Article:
Salvadorans push back against new bitcoin law

Salvadorans push back against new bitcoin law

El Salvador has become the first country to adopt bitcoin as legal tender. However, not all of the population was encouraged by these innovations. Some citizens even took to the streets to challenge this controversial decision of President Nayib Buquele.

In San Salvador, the capital of El Salvador, about 1,000 people attended the street protests. They demand to cancel the government decree recognizing bitcoin as the national currency. The main reason for the discontent was the fear that the introduction of the cryptocurrency will promote corruption, which is already flourishing in Latin America. Besides, local retirees do not want to receive their pensions in an unstable currency.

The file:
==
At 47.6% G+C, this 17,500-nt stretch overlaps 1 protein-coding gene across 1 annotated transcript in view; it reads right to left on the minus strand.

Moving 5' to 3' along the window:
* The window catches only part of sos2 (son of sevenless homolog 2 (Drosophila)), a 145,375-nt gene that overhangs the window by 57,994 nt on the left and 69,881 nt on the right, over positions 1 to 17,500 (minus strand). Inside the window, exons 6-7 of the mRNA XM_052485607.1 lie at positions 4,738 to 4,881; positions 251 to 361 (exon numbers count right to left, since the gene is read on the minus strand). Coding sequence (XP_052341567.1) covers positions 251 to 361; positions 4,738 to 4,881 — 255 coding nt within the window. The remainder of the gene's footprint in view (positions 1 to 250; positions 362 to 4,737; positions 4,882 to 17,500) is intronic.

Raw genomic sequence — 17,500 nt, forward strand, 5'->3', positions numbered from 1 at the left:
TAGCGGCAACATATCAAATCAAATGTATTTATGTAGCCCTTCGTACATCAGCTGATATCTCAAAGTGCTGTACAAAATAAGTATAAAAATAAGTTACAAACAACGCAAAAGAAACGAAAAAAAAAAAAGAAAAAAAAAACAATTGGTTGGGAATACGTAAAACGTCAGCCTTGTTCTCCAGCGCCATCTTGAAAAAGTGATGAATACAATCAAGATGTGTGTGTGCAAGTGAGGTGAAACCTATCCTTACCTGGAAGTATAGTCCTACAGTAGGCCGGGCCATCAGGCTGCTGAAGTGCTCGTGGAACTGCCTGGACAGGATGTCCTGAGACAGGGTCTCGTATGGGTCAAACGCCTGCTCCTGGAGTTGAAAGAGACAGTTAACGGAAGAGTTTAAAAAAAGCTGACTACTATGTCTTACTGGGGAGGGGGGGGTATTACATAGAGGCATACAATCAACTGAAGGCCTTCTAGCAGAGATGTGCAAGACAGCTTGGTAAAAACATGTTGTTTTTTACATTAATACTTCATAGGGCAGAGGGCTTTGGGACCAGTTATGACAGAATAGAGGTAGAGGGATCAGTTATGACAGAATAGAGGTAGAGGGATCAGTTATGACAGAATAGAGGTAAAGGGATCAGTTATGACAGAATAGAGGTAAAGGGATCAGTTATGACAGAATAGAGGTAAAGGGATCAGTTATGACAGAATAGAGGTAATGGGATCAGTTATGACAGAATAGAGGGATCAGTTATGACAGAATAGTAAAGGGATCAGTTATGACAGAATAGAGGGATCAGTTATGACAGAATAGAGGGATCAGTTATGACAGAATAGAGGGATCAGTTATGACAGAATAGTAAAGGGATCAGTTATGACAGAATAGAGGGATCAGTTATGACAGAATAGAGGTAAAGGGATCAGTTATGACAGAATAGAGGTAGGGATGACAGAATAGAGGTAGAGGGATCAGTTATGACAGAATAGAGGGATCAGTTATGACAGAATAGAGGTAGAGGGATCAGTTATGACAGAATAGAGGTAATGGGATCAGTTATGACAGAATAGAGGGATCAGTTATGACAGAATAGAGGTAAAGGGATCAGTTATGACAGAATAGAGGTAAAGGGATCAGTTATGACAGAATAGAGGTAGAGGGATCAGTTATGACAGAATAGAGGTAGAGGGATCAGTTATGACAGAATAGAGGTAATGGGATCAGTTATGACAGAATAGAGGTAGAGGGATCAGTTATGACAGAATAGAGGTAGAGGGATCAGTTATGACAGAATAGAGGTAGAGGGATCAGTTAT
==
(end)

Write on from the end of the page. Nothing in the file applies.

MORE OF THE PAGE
"We know this coin fluctuates drastically. Its value changes from one second to another and we will have no control over it," a protesting representative of the Supreme Court trade union said. Officials of the International Monetary Fund could not agree more. According to them,  bitcoin as an official currency seemed unreliable. The IMF warned that the government is running the risk of making domestic prices volatile. In addition, it will become more difficult to combat money laundering and achieve carbon neutrality.

The official means of payment in El Salvador was the US dollar, but from September 7, bitcoin received the status of a legal financial instrument. The corresponding law was passed by Congress in early June. According to President Nayib Bukele, this measure will help create jobs in the country and make financial investments more affordable for many citizens. 


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